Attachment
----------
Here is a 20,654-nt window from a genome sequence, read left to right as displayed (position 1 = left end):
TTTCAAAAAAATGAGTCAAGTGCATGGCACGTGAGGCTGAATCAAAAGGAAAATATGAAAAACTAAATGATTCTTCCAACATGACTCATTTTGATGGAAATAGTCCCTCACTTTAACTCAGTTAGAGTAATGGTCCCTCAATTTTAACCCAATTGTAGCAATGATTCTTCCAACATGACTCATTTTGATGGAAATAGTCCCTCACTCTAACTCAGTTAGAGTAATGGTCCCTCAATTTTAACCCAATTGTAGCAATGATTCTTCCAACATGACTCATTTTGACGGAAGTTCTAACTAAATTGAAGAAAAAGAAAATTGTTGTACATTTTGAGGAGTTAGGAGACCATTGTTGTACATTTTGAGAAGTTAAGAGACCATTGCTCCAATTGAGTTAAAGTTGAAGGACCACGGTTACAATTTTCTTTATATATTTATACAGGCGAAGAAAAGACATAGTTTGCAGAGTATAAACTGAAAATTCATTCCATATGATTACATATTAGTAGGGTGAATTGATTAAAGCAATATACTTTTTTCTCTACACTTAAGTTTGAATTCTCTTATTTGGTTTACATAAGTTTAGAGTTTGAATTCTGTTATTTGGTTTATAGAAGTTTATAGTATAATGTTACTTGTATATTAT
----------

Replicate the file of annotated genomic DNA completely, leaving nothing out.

Here is a 20,654-nt window from a genome sequence, read left to right as displayed (position 1 = left end):
TTTCAAAAAAATGAGTCAAGTGCATGGCACGTGAGGCTGAATCAAAAGGAAAATATGAAAAACTAAATGATTCTTCCAACATGACTCATTTTGATGGAAATAGTCCCTCACTTTAACTCAGTTAGAGTAATGGTCCCTCAATTTTAACCCAATTGTAGCAATGATTCTTCCAACATGACTCATTTTGATGGAAATAGTCCCTCACTCTAACTCAGTTAGAGTAATGGTCCCTCAATTTTAACCCAATTGTAGCAATGATTCTTCCAACATGACTCATTTTGACGGAAGTTCTAACTAAATTGAAGAAAAAGAAAATTGTTGTACATTTTGAGGAGTTAGGAGACCATTGTTGTACATTTTGAGAAGTTAAGAGACCATTGCTCCAATTGAGTTAAAGTTGAAGGACCACGGTTACAATTTTCTTTATATATTTATACAGGCGAAGAAAAGACATAGTTTGCAGAGTATAAACTGAAAATTCATTCCATATGATTACATATTAGTAGGGTGAATTGATTAAAGCAATATACTTTTTTCTCTACACTTAAGTTTGAATTCTCTTATTTGGTTTACATAAGTTTAGAGTTTGAATTCTGTTATTTGGTTTATAGAAGTTTATAGTATAATGTTACTTGTATATTAT